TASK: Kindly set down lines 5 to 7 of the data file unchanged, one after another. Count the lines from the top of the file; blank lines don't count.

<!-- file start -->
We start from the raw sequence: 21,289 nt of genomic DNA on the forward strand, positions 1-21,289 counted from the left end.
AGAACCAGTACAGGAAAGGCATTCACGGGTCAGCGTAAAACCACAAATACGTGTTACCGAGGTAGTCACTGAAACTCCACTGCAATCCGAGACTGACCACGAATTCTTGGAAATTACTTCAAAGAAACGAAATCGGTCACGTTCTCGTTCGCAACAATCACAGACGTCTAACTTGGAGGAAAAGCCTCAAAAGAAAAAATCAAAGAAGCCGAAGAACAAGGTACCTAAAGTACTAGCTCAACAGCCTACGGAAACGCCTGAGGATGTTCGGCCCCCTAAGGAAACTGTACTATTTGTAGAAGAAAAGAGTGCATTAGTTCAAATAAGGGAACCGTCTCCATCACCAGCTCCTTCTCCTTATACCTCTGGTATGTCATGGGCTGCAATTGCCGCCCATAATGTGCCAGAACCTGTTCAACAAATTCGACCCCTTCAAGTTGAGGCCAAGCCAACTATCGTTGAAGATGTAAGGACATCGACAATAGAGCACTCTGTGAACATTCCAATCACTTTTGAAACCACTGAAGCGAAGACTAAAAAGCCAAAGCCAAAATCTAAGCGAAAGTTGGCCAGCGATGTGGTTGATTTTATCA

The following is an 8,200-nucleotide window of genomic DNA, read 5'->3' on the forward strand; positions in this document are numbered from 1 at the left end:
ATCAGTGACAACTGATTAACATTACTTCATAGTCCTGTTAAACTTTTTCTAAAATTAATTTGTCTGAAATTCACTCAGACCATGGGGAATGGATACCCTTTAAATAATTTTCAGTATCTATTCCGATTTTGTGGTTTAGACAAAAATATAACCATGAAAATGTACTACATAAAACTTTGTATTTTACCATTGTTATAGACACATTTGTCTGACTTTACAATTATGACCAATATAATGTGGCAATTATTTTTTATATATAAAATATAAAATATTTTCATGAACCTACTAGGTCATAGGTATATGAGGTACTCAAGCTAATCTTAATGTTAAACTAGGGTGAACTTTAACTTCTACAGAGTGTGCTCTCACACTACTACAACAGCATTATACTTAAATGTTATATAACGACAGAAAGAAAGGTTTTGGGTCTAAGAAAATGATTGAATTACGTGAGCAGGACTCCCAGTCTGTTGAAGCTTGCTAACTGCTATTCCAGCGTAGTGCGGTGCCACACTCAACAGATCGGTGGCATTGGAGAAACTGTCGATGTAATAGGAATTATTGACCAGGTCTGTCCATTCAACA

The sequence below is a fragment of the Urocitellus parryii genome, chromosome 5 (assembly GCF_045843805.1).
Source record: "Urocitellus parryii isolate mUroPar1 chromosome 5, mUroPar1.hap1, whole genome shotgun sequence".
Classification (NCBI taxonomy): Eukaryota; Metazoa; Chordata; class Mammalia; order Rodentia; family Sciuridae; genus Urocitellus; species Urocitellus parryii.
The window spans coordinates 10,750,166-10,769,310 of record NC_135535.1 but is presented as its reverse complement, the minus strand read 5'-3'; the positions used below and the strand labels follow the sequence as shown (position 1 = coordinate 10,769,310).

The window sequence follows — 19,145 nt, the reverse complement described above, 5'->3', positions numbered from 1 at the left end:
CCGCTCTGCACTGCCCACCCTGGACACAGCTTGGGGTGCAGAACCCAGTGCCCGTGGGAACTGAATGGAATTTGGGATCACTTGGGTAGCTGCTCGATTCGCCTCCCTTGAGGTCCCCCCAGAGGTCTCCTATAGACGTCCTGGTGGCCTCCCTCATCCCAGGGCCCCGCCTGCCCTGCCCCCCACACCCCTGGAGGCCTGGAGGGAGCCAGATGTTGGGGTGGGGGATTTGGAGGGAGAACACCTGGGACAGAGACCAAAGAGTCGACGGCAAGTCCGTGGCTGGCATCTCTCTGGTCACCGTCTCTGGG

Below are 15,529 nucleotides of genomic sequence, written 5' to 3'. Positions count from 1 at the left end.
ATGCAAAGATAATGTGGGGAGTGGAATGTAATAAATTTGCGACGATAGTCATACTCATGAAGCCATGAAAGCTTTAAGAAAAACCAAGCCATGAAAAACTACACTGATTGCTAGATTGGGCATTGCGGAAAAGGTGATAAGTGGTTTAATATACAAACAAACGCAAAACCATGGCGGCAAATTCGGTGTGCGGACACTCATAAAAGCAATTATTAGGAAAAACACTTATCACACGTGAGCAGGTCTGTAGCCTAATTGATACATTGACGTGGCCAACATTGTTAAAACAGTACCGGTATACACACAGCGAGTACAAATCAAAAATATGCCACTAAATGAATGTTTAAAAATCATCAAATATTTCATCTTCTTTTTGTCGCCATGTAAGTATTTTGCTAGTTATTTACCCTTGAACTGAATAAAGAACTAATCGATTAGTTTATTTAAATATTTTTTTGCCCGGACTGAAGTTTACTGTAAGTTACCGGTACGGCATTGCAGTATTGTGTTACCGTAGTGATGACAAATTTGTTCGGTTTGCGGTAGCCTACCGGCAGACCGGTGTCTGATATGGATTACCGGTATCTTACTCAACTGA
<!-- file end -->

The sequence below is a fragment of the Urocitellus parryii genome, chromosome 5 (assembly GCF_045843805.1).
Source record: "Urocitellus parryii isolate mUroPar1 chromosome 5, mUroPar1.hap1, whole genome shotgun sequence".
Classification (NCBI taxonomy): Eukaryota; Metazoa; Chordata; class Mammalia; order Rodentia; family Sciuridae; genus Urocitellus; species Urocitellus parryii.